Neil says matter-of-factly: “The warehouse is too small. We’re moving soon. We need more space.”
This is highly evident. Almost every inch of shelving is packed with fabric and the passages between the shelves are narrow.
“There is big capital outlay in this business,” Neil continues. “This (he embraces one bolt of shweshwe fabric) costs R1 500 alone.”
It doesn’t take a mathematician to work out that the stock in the chock-a-block warehouse is worth a lot.
Chinese and South African fabric manufacturers try to copy shweshwe. But despite these imitations being cheaper, Neil’s customers remain loyal. “They want the real thing. They love the starchy feel of original shweshwe.”
Besides the texture of the fabric, original shweshwe is narrower than the copies. It is 90cm wide as opposed to 150cm. Its colours are more vibrant and jewel-like and the white markings more distinct than in the fakes, because of the discharge printing method used by Da Gama.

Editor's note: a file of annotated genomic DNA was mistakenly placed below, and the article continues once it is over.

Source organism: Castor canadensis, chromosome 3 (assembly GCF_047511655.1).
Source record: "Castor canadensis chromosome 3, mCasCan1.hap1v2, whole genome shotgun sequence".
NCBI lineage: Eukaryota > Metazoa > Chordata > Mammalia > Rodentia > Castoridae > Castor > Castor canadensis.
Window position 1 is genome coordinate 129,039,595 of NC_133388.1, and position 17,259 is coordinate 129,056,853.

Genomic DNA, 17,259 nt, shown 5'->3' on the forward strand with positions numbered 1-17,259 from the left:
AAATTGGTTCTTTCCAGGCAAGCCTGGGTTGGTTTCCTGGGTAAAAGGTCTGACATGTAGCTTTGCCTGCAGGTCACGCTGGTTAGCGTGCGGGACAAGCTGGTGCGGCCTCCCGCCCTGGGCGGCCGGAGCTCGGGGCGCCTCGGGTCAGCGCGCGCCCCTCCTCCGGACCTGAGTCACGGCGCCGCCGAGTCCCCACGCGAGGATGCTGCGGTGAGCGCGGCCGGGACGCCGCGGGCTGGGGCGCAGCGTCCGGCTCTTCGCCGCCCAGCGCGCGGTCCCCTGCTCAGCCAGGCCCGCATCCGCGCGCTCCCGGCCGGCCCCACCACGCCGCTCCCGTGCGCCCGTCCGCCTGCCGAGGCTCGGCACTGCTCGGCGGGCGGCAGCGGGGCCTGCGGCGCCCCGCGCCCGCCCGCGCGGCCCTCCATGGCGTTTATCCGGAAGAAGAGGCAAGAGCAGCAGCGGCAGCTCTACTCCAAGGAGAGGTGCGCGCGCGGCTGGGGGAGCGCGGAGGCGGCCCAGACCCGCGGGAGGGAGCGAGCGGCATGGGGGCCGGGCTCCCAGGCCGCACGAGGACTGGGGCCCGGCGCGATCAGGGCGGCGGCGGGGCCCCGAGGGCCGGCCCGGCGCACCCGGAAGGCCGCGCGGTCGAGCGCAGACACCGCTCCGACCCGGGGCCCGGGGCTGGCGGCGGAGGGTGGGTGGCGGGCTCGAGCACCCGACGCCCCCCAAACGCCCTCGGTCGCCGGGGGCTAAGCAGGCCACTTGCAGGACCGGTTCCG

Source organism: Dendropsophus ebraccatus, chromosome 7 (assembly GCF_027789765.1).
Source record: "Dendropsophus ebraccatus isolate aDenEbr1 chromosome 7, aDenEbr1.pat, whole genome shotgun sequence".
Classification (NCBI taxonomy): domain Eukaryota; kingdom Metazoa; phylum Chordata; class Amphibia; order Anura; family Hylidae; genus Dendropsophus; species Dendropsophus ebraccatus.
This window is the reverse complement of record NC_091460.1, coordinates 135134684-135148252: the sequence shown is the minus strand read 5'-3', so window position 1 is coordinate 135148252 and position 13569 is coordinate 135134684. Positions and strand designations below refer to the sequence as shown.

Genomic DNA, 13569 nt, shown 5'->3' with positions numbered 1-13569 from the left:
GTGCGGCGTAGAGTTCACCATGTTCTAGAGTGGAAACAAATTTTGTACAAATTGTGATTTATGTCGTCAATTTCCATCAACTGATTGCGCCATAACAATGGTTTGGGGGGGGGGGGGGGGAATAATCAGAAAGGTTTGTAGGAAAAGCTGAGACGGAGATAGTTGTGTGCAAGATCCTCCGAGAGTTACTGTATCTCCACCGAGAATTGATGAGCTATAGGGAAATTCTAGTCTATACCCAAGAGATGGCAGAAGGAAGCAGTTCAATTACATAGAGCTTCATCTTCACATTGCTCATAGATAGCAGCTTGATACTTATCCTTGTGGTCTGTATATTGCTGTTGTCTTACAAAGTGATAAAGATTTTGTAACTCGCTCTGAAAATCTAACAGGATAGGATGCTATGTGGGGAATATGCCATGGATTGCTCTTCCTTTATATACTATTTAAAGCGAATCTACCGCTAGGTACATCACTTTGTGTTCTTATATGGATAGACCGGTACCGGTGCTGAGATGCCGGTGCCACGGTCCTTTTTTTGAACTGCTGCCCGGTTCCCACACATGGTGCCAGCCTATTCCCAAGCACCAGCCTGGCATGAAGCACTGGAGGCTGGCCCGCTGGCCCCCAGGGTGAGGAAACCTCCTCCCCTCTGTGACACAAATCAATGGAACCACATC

Also, original shweshwe is 100 percent cotton, while the copies are polycottons.
Da Gama Textiles joint managing director Kelvyn Breetzke says: “Cowie Trading is our largest customer and the biggest distributor of original shweshwe. It has been buying our product for 60 years. The company has and still does play a key role in helping to uphold the tradition of shweshwe as the fabric of choice of the southern African woman.”
Neil says: “Do you know what our busiest trading day is? A Monday. That’s when the hawkers buy all their shweshwe. Then they make up their outfits during the week and sell them to people for their functions that they attend during the weekend. Monday comes again and they’re back to buy more fabric.”
And so the cycle and tradition has continued throughout generations and seems certain to continue for more. “We’ve had a steady demand for shweshwe over the years. In 2010 there was a slight dip because of the economy, but in 2011 we were back to normal,” Neil says.